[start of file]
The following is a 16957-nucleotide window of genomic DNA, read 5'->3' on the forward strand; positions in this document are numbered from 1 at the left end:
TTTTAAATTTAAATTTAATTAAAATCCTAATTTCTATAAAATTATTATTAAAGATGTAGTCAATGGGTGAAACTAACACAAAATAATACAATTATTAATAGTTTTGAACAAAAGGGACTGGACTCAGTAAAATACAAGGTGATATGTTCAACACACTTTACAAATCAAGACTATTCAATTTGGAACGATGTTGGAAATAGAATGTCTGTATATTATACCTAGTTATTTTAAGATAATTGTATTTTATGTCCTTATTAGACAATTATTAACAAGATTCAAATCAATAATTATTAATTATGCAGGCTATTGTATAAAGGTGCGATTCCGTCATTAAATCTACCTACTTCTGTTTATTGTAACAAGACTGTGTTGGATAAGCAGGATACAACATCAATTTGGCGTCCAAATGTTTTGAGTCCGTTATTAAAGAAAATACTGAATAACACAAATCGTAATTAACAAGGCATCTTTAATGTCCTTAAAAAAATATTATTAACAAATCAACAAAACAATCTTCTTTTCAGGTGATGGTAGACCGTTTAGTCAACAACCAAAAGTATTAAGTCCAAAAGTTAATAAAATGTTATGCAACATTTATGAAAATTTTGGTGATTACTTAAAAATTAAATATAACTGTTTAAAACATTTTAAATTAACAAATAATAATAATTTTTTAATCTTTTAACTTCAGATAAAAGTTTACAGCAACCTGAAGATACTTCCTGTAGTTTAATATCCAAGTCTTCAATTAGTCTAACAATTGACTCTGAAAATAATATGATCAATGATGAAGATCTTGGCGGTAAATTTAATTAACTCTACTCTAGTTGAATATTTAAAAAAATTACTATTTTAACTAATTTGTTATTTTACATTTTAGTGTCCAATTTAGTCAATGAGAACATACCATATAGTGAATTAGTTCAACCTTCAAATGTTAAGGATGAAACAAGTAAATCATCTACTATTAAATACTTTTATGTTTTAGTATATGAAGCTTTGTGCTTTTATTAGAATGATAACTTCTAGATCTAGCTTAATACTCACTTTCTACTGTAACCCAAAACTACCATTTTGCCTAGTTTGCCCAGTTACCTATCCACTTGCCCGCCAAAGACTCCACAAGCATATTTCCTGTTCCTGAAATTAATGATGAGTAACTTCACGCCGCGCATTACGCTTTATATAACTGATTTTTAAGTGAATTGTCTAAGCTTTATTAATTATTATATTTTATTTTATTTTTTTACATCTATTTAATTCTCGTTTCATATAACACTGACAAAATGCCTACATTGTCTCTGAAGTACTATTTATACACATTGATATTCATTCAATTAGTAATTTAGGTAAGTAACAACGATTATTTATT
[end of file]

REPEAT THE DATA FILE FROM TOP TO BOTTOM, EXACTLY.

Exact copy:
The following is a 16957-nucleotide window of genomic DNA, read 5'->3' on the forward strand; positions in this document are numbered from 1 at the left end:
TTTTAAATTTAAATTTAATTAAAATCCTAATTTCTATAAAATTATTATTAAAGATGTAGTCAATGGGTGAAACTAACACAAAATAATACAATTATTAATAGTTTTGAACAAAAGGGACTGGACTCAGTAAAATACAAGGTGATATGTTCAACACACTTTACAAATCAAGACTATTCAATTTGGAACGATGTTGGAAATAGAATGTCTGTATATTATACCTAGTTATTTTAAGATAATTGTATTTTATGTCCTTATTAGACAATTATTAACAAGATTCAAATCAATAATTATTAATTATGCAGGCTATTGTATAAAGGTGCGATTCCGTCATTAAATCTACCTACTTCTGTTTATTGTAACAAGACTGTGTTGGATAAGCAGGATACAACATCAATTTGGCGTCCAAATGTTTTGAGTCCGTTATTAAAGAAAATACTGAATAACACAAATCGTAATTAACAAGGCATCTTTAATGTCCTTAAAAAAATATTATTAACAAATCAACAAAACAATCTTCTTTTCAGGTGATGGTAGACCGTTTAGTCAACAACCAAAAGTATTAAGTCCAAAAGTTAATAAAATGTTATGCAACATTTATGAAAATTTTGGTGATTACTTAAAAATTAAATATAACTGTTTAAAACATTTTAAATTAACAAATAATAATAATTTTTTAATCTTTTAACTTCAGATAAAAGTTTACAGCAACCTGAAGATACTTCCTGTAGTTTAATATCCAAGTCTTCAATTAGTCTAACAATTGACTCTGAAAATAATATGATCAATGATGAAGATCTTGGCGGTAAATTTAATTAACTCTACTCTAGTTGAATATTTAAAAAAATTACTATTTTAACTAATTTGTTATTTTACATTTTAGTGTCCAATTTAGTCAATGAGAACATACCATATAGTGAATTAGTTCAACCTTCAAATGTTAAGGATGAAACAAGTAAATCATCTACTATTAAATACTTTTATGTTTTAGTATATGAAGCTTTGTGCTTTTATTAGAATGATAACTTCTAGATCTAGCTTAATACTCACTTTCTACTGTAACCCAAAACTACCATTTTGCCTAGTTTGCCCAGTTACCTATCCACTTGCCCGCCAAAGACTCCACAAGCATATTTCCTGTTCCTGAAATTAATGATGAGTAACTTCACGCCGCGCATTACGCTTTATATAACTGATTTTTAAGTGAATTGTCTAAGCTTTATTAATTATTATATTTTATTTTATTTTTTTACATCTATTTAATTCTCGTTTCATATAACACTGACAAAATGCCTACATTGTCTCTGAAGTACTATTTATACACATTGATATTCATTCAATTAGTAATTTAGGTAAGTAACAACGATTATTTATT